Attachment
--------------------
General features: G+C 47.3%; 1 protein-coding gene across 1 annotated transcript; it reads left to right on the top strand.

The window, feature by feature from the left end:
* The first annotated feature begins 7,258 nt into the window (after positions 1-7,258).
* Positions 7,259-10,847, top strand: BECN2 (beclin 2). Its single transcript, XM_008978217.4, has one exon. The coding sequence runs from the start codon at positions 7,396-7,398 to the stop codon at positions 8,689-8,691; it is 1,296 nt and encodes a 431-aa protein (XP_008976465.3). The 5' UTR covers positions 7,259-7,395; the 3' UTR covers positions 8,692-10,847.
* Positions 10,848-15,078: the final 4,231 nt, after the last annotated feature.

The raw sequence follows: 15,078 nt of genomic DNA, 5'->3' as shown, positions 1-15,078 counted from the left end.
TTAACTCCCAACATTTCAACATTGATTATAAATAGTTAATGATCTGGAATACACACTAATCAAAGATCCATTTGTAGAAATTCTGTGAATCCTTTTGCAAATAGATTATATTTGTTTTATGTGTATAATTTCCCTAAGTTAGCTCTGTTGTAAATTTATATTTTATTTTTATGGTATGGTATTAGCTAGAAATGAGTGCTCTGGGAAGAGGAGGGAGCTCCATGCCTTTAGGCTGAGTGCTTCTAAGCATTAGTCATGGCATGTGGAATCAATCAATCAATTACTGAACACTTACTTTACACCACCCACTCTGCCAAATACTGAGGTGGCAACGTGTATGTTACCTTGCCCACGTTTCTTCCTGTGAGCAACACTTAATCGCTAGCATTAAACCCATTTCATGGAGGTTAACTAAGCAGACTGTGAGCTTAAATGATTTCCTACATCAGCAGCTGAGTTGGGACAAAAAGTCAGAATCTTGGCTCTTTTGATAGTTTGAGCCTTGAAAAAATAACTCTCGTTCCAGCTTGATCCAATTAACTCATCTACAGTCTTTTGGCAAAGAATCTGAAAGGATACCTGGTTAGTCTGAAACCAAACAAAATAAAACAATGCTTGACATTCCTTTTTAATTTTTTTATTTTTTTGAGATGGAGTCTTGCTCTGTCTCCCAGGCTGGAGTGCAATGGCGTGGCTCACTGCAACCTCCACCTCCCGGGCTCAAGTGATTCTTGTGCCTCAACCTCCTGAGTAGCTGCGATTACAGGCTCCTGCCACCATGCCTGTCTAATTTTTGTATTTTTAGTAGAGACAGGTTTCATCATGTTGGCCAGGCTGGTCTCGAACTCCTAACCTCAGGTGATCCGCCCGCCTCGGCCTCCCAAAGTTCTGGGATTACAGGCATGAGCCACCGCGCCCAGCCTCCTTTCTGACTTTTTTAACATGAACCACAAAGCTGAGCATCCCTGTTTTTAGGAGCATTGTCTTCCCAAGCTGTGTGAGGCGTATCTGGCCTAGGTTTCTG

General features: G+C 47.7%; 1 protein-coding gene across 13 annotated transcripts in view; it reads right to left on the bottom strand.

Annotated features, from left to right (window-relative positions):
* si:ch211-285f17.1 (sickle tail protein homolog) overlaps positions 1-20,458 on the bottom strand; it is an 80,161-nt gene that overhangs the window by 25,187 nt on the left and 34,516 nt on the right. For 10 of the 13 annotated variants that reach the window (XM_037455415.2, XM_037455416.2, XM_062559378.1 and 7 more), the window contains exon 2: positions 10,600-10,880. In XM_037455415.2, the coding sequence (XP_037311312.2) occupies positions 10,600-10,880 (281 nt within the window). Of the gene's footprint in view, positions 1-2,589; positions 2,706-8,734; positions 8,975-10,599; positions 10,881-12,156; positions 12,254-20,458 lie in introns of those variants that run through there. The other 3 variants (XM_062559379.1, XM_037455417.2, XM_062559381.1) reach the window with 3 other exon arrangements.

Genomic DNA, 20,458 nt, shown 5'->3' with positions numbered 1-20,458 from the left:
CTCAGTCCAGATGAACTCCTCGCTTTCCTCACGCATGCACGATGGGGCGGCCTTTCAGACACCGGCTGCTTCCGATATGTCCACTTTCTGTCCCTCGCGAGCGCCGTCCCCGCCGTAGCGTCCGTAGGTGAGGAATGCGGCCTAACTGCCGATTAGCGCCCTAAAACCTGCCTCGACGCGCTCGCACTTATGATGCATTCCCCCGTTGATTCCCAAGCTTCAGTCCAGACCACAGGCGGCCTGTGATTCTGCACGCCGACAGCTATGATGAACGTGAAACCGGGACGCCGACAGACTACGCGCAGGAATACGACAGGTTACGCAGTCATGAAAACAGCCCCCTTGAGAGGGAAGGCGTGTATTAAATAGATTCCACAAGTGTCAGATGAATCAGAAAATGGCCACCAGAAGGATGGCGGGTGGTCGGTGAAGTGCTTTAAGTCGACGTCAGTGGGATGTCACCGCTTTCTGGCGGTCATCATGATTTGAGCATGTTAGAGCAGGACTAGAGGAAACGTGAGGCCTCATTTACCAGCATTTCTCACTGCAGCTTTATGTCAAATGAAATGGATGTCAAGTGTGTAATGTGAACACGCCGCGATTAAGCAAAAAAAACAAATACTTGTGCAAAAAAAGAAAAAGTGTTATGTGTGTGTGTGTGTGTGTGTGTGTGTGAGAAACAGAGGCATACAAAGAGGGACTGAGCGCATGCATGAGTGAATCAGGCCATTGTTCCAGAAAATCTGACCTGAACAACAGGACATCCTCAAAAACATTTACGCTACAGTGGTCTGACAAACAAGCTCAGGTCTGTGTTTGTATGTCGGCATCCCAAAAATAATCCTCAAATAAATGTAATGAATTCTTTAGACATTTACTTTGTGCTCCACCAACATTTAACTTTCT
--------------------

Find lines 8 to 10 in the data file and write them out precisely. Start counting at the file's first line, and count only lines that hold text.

General features: G+C 47.7%; 1 protein-coding gene across 13 annotated transcripts in view; it reads right to left on the bottom strand.

Annotated features, from left to right (window-relative positions):
* si:ch211-285f17.1 (sickle tail protein homolog) overlaps positions 1-20,458 on the bottom strand; it is an 80,161-nt gene that overhangs the window by 25,187 nt on the left and 34,516 nt on the right. For 10 of the 13 annotated variants that reach the window (XM_037455415.2, XM_037455416.2, XM_062559378.1 and 7 more), the window contains exon 2: positions 10,600-10,880. In XM_037455415.2, the coding sequence (XP_037311312.2) occupies positions 10,600-10,880 (281 nt within the window). Of the gene's footprint in view, positions 1-2,589; positions 2,706-8,734; positions 8,975-10,599; positions 10,881-12,156; positions 12,254-20,458 lie in introns of those variants that run through there. The other 3 variants (XM_062559379.1, XM_037455417.2, XM_062559381.1) reach the window with 3 other exon arrangements.